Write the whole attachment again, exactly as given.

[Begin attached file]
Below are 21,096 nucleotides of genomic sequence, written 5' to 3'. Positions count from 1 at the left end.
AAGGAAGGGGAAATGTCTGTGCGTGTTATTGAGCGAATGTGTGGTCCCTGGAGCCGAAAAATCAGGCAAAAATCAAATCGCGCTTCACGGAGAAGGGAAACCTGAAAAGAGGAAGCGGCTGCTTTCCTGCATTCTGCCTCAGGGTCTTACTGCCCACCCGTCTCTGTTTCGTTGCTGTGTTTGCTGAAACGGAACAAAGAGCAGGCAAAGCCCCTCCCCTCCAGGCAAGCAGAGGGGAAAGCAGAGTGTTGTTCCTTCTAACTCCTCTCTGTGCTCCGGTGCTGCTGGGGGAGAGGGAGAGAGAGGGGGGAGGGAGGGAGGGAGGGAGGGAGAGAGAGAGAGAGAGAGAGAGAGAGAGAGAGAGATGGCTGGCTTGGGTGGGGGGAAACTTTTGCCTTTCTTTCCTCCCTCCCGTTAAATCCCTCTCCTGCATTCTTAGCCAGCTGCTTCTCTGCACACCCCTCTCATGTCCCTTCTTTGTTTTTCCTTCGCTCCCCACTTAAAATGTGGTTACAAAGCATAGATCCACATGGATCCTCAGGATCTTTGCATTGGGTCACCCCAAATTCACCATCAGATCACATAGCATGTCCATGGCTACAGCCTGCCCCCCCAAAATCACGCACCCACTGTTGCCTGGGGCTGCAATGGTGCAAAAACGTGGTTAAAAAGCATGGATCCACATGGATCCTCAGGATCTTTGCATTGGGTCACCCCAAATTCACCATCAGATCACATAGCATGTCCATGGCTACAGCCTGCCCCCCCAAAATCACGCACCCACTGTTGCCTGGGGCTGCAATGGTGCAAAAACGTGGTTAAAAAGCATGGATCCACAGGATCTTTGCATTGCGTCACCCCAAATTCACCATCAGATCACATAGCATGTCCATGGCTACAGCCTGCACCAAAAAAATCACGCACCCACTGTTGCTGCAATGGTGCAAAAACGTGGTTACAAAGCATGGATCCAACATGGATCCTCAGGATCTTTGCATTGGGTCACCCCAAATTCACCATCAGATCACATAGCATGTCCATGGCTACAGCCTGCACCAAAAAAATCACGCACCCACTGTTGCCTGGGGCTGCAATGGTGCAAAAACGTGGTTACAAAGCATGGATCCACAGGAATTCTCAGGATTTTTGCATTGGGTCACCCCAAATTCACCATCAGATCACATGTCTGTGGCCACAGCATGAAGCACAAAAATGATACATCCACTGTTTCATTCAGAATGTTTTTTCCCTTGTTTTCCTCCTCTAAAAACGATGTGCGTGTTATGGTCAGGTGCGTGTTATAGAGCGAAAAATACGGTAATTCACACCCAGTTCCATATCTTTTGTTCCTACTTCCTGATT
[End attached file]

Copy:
Below are 21,096 nucleotides of genomic sequence, written 5' to 3'. Positions count from 1 at the left end.
AAGGAAGGGGAAATGTCTGTGCGTGTTATTGAGCGAATGTGTGGTCCCTGGAGCCGAAAAATCAGGCAAAAATCAAATCGCGCTTCACGGAGAAGGGAAACCTGAAAAGAGGAAGCGGCTGCTTTCCTGCATTCTGCCTCAGGGTCTTACTGCCCACCCGTCTCTGTTTCGTTGCTGTGTTTGCTGAAACGGAACAAAGAGCAGGCAAAGCCCCTCCCCTCCAGGCAAGCAGAGGGGAAAGCAGAGTGTTGTTCCTTCTAACTCCTCTCTGTGCTCCGGTGCTGCTGGGGGAGAGGGAGAGAGAGGGGGGAGGGAGGGAGGGAGGGAGGGAGAGAGAGAGAGAGAGAGAGAGAGAGAGAGAGAGATGGCTGGCTTGGGTGGGGGGAAACTTTTGCCTTTCTTTCCTCCCTCCCGTTAAATCCCTCTCCTGCATTCTTAGCCAGCTGCTTCTCTGCACACCCCTCTCATGTCCCTTCTTTGTTTTTCCTTCGCTCCCCACTTAAAATGTGGTTACAAAGCATAGATCCACATGGATCCTCAGGATCTTTGCATTGGGTCACCCCAAATTCACCATCAGATCACATAGCATGTCCATGGCTACAGCCTGCCCCCCCAAAATCACGCACCCACTGTTGCCTGGGGCTGCAATGGTGCAAAAACGTGGTTAAAAAGCATGGATCCACATGGATCCTCAGGATCTTTGCATTGGGTCACCCCAAATTCACCATCAGATCACATAGCATGTCCATGGCTACAGCCTGCCCCCCCAAAATCACGCACCCACTGTTGCCTGGGGCTGCAATGGTGCAAAAACGTGGTTAAAAAGCATGGATCCACAGGATCTTTGCATTGCGTCACCCCAAATTCACCATCAGATCACATAGCATGTCCATGGCTACAGCCTGCACCAAAAAAATCACGCACCCACTGTTGCTGCAATGGTGCAAAAACGTGGTTACAAAGCATGGATCCAACATGGATCCTCAGGATCTTTGCATTGGGTCACCCCAAATTCACCATCAGATCACATAGCATGTCCATGGCTACAGCCTGCACCAAAAAAATCACGCACCCACTGTTGCCTGGGGCTGCAATGGTGCAAAAACGTGGTTACAAAGCATGGATCCACAGGAATTCTCAGGATTTTTGCATTGGGTCACCCCAAATTCACCATCAGATCACATGTCTGTGGCCACAGCATGAAGCACAAAAATGATACATCCACTGTTTCATTCAGAATGTTTTTTCCCTTGTTTTCCTCCTCTAAAAACGATGTGCGTGTTATGGTCAGGTGCGTGTTATAGAGCGAAAAATACGGTAATTCACACCCAGTTCCATATCTTTTGTTCCTACTTCCTGATT